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Christians In The Secular Workplace

How can a Christian be a Christian in a secular work environment? This question has been on my mind since I recently was hired by a retail chain to supplement my social security. I have been employed for over 40 years at various jobs but this time this thought came to me: What kind of person you are is really revealed in the break room, not on the sales floor.

In a store you are under the watchful eye of the boss and expected to perform in a courteous and professional manner with all employees and customers. It is in the break room where one’s true character becomes known. Sometimes there are conversations, dirty jokes, profane words, and poor attitudes. We cannot expect non-Christians to act godly, but the Bible tells Christians to be in the world but not of it.

Dr. Sajan Mathews, professor of systematic theology at Moody Seminary, recently stated, “The reality is that those in the workforce are often the most unreached people group in our lives.” The seminary has launched a new class called “Vocational Stewardship.” It seeks to answer the question of how we as Christians can have good testimonies at work and best put to use our God-given abilities. To this I will add the question, “How can a Christian help people in a secular workforce see what a real Christian is?”

What are some approaches that Christians can take to have a godly witness in a secular work environment?

1. Don’t come across as judgmental. Don’t expect non-believers to act and talk like Christians.

2. In conversations be alert to what other employees are saying that may indicate some real struggles and hurts. Share relevant problems in your past or present life to establish common ground. Remember, we all have the same issues and problems. Talk about how you handled them so you may be of some help to them.

3. Give cards on special days, and particularly in times of bereavement.

4. If an employee is going through a particularly difficult time of sickness or marital conflict and you have a fairly close relationship you may consider mentioning to them that you will pray for them, and that God performs miracles and restoration.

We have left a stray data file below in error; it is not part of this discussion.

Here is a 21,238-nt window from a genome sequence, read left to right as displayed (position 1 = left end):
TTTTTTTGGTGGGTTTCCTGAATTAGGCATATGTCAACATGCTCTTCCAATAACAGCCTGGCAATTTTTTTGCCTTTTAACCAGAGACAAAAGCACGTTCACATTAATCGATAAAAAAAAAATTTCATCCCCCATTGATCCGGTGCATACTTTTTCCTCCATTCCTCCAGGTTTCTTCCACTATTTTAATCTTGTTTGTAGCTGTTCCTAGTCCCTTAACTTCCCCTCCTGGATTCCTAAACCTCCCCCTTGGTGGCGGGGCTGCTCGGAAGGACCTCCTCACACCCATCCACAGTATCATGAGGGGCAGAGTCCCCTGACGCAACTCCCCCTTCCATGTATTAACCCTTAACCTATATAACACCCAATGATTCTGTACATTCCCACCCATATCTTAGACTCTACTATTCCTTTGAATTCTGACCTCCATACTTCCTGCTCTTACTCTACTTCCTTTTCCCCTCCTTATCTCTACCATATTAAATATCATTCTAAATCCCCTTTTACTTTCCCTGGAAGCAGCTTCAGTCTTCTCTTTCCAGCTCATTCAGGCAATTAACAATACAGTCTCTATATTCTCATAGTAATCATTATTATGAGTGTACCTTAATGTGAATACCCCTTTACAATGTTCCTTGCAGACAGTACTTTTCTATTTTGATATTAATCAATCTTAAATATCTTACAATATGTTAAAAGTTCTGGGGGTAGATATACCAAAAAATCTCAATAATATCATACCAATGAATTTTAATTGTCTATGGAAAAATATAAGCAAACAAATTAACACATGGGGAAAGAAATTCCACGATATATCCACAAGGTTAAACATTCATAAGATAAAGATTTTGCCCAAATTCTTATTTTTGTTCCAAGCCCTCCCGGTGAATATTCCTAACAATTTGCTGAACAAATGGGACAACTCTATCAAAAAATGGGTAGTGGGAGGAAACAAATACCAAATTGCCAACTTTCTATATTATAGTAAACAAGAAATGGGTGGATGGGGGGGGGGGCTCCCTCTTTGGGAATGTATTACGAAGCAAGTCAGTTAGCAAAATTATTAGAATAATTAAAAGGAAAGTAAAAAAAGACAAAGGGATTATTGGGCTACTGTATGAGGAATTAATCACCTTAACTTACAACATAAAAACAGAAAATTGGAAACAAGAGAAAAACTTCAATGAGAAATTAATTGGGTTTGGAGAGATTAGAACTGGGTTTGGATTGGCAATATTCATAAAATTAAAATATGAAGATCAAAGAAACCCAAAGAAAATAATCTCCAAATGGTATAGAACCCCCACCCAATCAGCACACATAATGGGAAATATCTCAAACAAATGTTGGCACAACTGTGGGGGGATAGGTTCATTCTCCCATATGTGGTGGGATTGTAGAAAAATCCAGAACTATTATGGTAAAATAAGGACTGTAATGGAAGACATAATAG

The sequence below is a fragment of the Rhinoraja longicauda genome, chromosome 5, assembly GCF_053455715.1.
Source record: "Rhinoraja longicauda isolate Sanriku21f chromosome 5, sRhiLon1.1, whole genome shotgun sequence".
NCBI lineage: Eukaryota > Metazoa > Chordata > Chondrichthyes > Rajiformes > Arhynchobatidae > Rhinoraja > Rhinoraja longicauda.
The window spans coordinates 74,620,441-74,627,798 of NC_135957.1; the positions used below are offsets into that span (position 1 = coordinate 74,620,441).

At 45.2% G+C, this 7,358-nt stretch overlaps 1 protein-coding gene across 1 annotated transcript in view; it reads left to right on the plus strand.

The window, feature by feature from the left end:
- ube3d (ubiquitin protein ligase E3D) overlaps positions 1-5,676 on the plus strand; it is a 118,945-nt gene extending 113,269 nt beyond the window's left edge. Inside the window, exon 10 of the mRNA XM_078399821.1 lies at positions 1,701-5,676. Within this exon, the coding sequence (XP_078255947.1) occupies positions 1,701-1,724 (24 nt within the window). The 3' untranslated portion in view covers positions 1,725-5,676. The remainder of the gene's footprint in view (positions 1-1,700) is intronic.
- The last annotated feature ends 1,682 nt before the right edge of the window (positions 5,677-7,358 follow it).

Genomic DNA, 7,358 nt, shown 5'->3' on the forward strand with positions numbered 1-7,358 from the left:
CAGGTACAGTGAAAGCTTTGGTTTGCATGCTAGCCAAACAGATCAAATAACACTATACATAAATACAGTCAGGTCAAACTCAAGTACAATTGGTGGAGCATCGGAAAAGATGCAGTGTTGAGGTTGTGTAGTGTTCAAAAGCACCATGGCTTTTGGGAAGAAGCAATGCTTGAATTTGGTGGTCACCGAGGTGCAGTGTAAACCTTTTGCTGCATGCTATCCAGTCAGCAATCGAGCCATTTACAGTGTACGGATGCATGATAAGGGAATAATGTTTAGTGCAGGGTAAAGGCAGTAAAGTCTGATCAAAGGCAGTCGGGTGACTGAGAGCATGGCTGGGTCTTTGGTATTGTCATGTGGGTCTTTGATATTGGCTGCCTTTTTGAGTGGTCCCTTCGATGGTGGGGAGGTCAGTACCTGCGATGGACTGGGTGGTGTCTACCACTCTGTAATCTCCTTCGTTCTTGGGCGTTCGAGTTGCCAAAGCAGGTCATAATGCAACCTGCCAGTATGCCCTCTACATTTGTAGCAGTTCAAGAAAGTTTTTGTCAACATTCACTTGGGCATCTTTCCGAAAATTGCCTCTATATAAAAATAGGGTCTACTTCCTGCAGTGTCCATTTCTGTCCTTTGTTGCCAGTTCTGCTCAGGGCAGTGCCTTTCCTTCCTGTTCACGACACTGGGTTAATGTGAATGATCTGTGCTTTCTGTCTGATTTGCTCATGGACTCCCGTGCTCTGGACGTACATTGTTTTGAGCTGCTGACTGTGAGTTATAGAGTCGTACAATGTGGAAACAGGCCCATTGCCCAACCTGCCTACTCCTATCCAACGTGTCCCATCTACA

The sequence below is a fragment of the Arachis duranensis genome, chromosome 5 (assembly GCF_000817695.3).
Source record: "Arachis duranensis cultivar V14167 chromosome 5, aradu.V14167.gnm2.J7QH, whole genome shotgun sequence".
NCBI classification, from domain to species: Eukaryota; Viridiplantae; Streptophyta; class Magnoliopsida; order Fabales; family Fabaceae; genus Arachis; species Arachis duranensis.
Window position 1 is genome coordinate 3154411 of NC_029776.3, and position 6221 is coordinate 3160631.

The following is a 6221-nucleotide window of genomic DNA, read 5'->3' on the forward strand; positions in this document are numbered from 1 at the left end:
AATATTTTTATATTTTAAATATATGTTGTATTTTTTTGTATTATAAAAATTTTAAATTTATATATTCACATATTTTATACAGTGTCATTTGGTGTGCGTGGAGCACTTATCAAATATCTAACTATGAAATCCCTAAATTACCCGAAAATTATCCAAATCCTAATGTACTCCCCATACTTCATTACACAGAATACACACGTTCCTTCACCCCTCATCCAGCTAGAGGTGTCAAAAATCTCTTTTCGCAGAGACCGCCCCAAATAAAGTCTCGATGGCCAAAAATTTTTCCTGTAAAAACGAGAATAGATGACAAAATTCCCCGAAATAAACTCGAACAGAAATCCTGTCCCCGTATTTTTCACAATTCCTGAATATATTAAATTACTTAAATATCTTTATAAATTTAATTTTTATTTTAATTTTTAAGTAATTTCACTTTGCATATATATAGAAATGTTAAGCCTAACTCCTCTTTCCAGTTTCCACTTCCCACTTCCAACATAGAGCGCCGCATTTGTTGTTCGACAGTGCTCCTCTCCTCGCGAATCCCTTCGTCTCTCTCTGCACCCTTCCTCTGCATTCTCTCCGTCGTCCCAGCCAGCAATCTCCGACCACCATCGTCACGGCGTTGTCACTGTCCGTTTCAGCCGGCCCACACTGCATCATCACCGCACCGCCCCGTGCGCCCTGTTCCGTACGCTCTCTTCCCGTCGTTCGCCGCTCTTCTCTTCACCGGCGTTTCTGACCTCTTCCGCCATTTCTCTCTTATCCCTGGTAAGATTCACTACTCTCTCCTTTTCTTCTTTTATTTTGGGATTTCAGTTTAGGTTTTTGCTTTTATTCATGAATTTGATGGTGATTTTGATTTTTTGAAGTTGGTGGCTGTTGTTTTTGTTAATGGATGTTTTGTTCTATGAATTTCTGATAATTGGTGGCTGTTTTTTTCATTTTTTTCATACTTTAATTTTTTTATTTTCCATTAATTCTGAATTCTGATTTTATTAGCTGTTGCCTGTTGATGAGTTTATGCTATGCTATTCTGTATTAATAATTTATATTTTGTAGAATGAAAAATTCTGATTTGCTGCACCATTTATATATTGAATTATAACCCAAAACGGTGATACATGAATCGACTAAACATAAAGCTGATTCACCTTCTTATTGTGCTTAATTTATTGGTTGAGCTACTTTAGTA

5. Get to know other employees by using the acronym FORM, which stands for family, occupation, recreation (or hobbies), and meeting together. This works in getting to know someone in a very general sense.

6. If a fellow employee is a reader and is struggling in some area, loan them a book that might be of help.

Some of these things you do not want to do on company time because it could result in being a poor witness. However, you may identify other employees who are Christians and with whom you can have fellowship. The secular workplace is probably the most common arena for mingling with non-Christians so it offers the most potential for reaching people with the message of hope, healing, and salvation.

A Christian’s reputation is of utmost importance. If others find out that you are a Christian they may be watching you. Be honest and above board in all of your dealings. Don’t get involved in company gossip or talking about others. Show up for work every day early and work hard all day. Don’t compromise your morals or ethics. You are there to work and be a good employee, not to evangelize. However, you can take advantage of opportunities to share your life and witness at appropriate times using discretion.

About John Clark

John Livingston Clark is 74 years of age and lives in central Washington State. He has written two published books, and two published poems. His initial book is called, " God's Healing Hope: Breaking the Strongholds of Wrong Thinking." His second book, released in December of 2016, is a motivational book written to seniors titled, " Seniors: Are You Retiring or Recharging?" Both books are available on amazon. You can also view his writings on www.faithwriters.com. His “Poem For Senior Citizens” is in the 5th spot on FW.

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  1. I love this John.

    I’ve held many jobs that deal with public and always secretly imagined that I was part of a re-con mission — or like FBI for God. I was a bartender once in my rebellious years after my dad died (I know, I know, how could I?) But, I’ll tell you, it was exciting and scary, declaring God’s love in a “dark” place like a tavern. Some people were really receptive; one old lady in particular would be there every day and every day I’d slip in “Jesus talk” — people are really hungry for hearing Truth, even if they don’t realize or don’t admit it.

    Love this article!

  2. Also, when I was a cashier, I wouldn’t even need to “preach” or say anything, just being consistently friendly seemed to make a tiny bit of difference in some regular customers, inwardly praying for them as I saw them, offering a bright smile and directly looking them in the eye while telling them, “Have a great day” …

    And now, I am in the medical field, I pray over every patient, every chart, every soul.

    I think the work place has been my best chance to offer Christ to starving people.

  3. We need not travel to foreign countries to be missionaries. Our workplaces are fields ready for harvesting. Be positive, generous, helpful, non-judgmental and genuine. It is God’s job to judge and people can spot hypocrisy in a second.

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